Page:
Library of Congress Hispanic and Portuguese Collections: An 
Illustrated Guide
Previous Table of Contents Next

A Brief Researcher's Guide


The primary function of the Library of Congress is to serve the Congress. In addition, the Library provides service to government agencies, other libraries, scholars, and the general public. All researchers preparing to come to the Library are strongly encouraged to pursue preliminary exploration in public, academic, or special libraries, so that they can make efficient use of their time in the collections of the Library of Congress.

The Library of Congress is a research library whose collections are kept in restricted, closed stacks. The Library's lending is restricted to official borrowers. Under certain conditions, the Library lends materials from its collections to other li braries for the use of their readers.


The Library of Congress does not have separate Hispanic and Portuguese collections. Upon arrival at the Library of Congress, a researcher interested in the Luso-Hispanic world should consult with the reference specialists in the reading room of the Hispa nic Division, located in the Hispanic Room on the second floor of the Thomas Jefferson Building (LJ 240). That room contains a specialized reference collections on Hispanic and Portuguese themes.

For materials other than periodicals or books from the general books collection, the researcher must visit one of the Library's specialized reading rooms. Generally these research areas have custody of material based on format rather than their geograph ic origin. So, graphic prints usually are found in the Prints and Photographs Division and maps are found in the Geography and Map Division. Occasionally, such items may appear elsewhere in the Library's collections. Maps and graphic prints in bound vo lumes can be found in the Rare Book and Special Collections Division. One of the essential tasks of the reference specialists in the Hispanic Division is to provide specialized assistance to a researcher seeking materials in this large and complex librar y of over one hundred million objects.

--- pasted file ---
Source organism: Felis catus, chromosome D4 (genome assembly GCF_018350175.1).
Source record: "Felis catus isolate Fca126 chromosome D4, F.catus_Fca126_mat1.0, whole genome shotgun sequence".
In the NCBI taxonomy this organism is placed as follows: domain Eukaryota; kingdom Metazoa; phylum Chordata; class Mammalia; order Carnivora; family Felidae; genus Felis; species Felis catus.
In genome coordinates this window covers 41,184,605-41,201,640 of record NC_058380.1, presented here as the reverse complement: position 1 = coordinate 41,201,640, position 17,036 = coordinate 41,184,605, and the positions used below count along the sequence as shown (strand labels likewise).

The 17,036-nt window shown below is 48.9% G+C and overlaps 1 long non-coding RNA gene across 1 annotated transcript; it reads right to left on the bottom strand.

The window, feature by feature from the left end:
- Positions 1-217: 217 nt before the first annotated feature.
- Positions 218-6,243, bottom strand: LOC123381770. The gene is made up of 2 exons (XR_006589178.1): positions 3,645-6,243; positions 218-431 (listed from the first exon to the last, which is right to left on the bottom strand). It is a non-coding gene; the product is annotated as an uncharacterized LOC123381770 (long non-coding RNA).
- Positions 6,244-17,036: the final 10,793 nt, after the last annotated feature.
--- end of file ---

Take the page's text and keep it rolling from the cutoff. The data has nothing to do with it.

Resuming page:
Each reading room offers finding aids, bibliographies, and pertinent reference materials as well as access to the Library's main computerized catalog.

The following is a list of the reading rooms and special collections, in addition to what is offered in the Hispanic Division, that could be of value for the researcher with an interest in the study of the Luso-Hispanic world:

African and Middle Eastern Reading Room (Serving Hebraic and Near East Sections). Thomas Jefferson Building, LJ 220
American Folklife Reading Room, Jefferson Building, LJ G53
Business Reference Services. Adams Building, LA 508
Geography and Map Reading Room. Madison Building, LM B01
Law Library Reading Room. Madison Building, LM 201
Local History and Genealogy Reading Room. Jefferson Building, LJ G42
Main Reading Room. Jefferson Building, LJ 100
Manuscript Reading Room. Madison Building, LM 101
Microform Reading Room. Jefferson Building, LJ 139B
Motion Picture and Television Reading Room. Madison Building, LM 336
Newspaper and Current Periodical Reading Room. Madison Building, LM 133
Performing Arts Reading Room. Madison Building, LM 113
Prints and Photographs Reading Room. Madison Building, LM 337
Rare Book and Special Collections Reading Room. Jefferson Building, LJ 239
Recorded Sound Reference Center. Madison Building, LM 113
Science & Technology Reading Room. Adams Building, LA 500

Thumbnail image of Fiestas de Verano y
Carnaval Fiestas de Verano y Carnaval 1938-39. Half tone and lithographed poster. 1938.Montevideo. Carnival remains the annual high point of Uruguayan festivity. Occurring before Lent, the carnival season includes parades with flowered floats, and buildings are festooned with streamers and colored lights. Parades with marchers wearing garishly colore d masks and costumes clog the streets. A major feature is the tablado, a lavishly decorated temporary stage, on which musicians, clowns, dancers, and mummers perform. From the poster it is evident that carnival falls at the end of the summer season in t he southern hemisphere. (Poster Collection, Prints and Photographs Division)

Previous Table of Contents Next

Hispanic Reading Room

Library of Congress Home Page

Library of Congress Library of Congress
Comments: Ask a Librarian ( September 28, 2012 )
Legal | External Link Disclaimer